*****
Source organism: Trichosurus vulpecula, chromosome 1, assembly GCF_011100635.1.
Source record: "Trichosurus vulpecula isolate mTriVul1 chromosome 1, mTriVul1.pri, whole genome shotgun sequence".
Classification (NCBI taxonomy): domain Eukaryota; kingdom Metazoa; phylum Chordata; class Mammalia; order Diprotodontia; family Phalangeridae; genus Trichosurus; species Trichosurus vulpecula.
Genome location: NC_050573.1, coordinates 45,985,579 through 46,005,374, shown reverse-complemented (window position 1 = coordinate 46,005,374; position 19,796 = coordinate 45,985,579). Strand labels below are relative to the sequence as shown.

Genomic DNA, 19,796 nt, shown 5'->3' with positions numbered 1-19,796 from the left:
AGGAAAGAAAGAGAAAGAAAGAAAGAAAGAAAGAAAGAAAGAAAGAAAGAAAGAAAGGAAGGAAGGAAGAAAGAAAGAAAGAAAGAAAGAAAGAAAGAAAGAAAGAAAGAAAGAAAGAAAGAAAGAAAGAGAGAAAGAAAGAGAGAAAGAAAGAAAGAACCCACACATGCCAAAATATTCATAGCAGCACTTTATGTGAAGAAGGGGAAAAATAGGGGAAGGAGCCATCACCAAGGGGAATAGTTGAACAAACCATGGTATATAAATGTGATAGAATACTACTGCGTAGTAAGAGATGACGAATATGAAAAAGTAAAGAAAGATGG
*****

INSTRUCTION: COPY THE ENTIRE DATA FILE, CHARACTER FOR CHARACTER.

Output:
Source organism: Trichosurus vulpecula, chromosome 1, assembly GCF_011100635.1.
Source record: "Trichosurus vulpecula isolate mTriVul1 chromosome 1, mTriVul1.pri, whole genome shotgun sequence".
Classification (NCBI taxonomy): domain Eukaryota; kingdom Metazoa; phylum Chordata; class Mammalia; order Diprotodontia; family Phalangeridae; genus Trichosurus; species Trichosurus vulpecula.
Genome location: NC_050573.1, coordinates 45,985,579 through 46,005,374, shown reverse-complemented (window position 1 = coordinate 46,005,374; position 19,796 = coordinate 45,985,579). Strand labels below are relative to the sequence as shown.

Genomic DNA, 19,796 nt, shown 5'->3' with positions numbered 1-19,796 from the left:
AGGAAAGAAAGAGAAAGAAAGAAAGAAAGAAAGAAAGAAAGAAAGAAAGAAAGAAAGGAAGGAAGGAAGAAAGAAAGAAAGAAAGAAAGAAAGAAAGAAAGAAAGAAAGAAAGAAAGAAAGAAAGAAAGAGAGAAAGAAAGAGAGAAAGAAAGAAAGAACCCACACATGCCAAAATATTCATAGCAGCACTTTATGTGAAGAAGGGGAAAAATAGGGGAAGGAGCCATCACCAAGGGGAATAGTTGAACAAACCATGGTATATAAATGTGATAGAATACTACTGCGTAGTAAGAGATGACGAATATGAAAAAGTAAAGAAAGATGG